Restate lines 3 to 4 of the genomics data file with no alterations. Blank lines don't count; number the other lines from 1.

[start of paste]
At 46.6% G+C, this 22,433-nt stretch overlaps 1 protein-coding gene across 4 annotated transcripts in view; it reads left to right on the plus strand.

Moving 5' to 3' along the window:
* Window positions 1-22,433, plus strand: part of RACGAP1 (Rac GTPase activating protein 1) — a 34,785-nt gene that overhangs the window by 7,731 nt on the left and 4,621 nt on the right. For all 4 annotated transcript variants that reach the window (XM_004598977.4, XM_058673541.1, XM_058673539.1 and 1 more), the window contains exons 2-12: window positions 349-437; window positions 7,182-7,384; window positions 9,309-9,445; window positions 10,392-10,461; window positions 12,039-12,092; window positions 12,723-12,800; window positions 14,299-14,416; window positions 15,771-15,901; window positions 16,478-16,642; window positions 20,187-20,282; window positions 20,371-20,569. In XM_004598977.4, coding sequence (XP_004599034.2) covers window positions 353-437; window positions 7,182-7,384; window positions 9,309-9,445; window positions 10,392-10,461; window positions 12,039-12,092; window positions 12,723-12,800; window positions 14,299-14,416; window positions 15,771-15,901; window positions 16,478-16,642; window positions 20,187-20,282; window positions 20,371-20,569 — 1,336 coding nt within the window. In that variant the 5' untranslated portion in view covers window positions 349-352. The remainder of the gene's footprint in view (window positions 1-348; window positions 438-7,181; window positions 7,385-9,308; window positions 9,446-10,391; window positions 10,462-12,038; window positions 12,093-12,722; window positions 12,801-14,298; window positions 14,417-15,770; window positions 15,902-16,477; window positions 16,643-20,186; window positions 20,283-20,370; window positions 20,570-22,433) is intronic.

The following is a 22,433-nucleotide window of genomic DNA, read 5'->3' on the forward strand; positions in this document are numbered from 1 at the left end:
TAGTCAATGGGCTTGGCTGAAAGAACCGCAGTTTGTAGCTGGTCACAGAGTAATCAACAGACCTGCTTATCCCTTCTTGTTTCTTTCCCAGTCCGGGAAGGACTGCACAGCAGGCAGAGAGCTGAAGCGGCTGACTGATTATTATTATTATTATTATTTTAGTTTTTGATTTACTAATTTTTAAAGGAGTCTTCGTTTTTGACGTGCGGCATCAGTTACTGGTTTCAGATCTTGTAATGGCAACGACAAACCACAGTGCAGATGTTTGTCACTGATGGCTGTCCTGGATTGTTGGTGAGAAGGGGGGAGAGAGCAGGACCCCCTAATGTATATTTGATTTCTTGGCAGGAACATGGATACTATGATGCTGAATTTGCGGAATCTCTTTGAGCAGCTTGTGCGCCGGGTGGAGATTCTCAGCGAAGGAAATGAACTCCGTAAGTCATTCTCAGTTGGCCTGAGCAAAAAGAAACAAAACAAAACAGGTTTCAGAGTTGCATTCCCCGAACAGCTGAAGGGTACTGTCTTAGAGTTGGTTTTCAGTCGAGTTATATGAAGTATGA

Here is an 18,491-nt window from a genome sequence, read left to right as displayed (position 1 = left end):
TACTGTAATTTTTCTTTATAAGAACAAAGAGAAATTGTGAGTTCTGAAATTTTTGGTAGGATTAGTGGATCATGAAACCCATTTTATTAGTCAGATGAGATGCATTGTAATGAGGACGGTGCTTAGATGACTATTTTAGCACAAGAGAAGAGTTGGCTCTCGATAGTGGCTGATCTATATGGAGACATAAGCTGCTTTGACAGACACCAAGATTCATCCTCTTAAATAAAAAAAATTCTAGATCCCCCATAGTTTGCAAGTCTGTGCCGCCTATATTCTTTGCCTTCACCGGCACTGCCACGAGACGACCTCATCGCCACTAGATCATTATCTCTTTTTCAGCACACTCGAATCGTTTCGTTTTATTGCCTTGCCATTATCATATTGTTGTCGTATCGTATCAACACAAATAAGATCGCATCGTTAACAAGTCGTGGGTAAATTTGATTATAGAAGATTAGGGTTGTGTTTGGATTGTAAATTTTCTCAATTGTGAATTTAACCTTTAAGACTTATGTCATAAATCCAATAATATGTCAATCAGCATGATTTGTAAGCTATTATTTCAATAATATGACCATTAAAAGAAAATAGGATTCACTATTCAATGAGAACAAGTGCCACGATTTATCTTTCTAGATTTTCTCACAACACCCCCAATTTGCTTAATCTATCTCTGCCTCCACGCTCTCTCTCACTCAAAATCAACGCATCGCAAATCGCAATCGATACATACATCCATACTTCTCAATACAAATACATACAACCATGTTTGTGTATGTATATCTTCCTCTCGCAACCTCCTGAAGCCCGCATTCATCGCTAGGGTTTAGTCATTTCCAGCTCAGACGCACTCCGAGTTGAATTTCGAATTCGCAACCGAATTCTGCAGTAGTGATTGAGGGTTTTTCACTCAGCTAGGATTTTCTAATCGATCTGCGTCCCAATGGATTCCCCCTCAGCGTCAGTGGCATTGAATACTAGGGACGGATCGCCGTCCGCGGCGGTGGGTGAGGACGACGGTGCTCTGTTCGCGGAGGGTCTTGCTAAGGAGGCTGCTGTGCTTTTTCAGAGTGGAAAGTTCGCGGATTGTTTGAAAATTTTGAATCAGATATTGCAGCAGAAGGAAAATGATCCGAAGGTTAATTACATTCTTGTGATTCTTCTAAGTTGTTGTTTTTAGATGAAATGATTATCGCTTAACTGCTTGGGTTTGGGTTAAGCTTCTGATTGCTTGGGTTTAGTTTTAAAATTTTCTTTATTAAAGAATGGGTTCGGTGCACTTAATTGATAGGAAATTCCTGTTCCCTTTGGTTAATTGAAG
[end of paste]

* Window positions 1-22,433, plus strand: part of RACGAP1 (Rac GTPase activating protein 1) — a 34,785-nt gene that overhangs the window by 7,731 nt on the left and 4,621 nt on the right. For all 4 annotated transcript variants that reach the window (XM_004598977.4, XM_058673541.1, XM_058673539.1 and 1 more), the window contains exons 2-12: window positions 349-437; window positions 7,182-7,384; window positions 9,309-9,445; window positions 10,392-10,461; window positions 12,039-12,092; window positions 12,723-12,800; window positions 14,299-14,416; window positions 15,771-15,901; window positions 16,478-16,642; window positions 20,187-20,282; window positions 20,371-20,569. In XM_004598977.4, coding sequence (XP_004599034.2) covers window positions 353-437; window positions 7,182-7,384; window positions 9,309-9,445; window positions 10,392-10,461; window positions 12,039-12,092; window positions 12,723-12,800; window positions 14,299-14,416; window positions 15,771-15,901; window positions 16,478-16,642; window positions 20,187-20,282; window positions 20,371-20,569 — 1,336 coding nt within the window. In that variant the 5' untranslated portion in view covers window positions 349-352. The remainder of the gene's footprint in view (window positions 1-348; window positions 438-7,181; window positions 7,385-9,308; window positions 9,446-10,391; window positions 10,462-12,038; window positions 12,093-12,722; window positions 12,801-14,298; window positions 14,417-15,770; window positions 15,902-16,477; window positions 16,643-20,186; window positions 20,283-20,370; window positions 20,570-22,433) is intronic.

The following is a 22,433-nucleotide window of genomic DNA, read 5'->3' on the forward strand; positions in this document are numbered from 1 at the left end: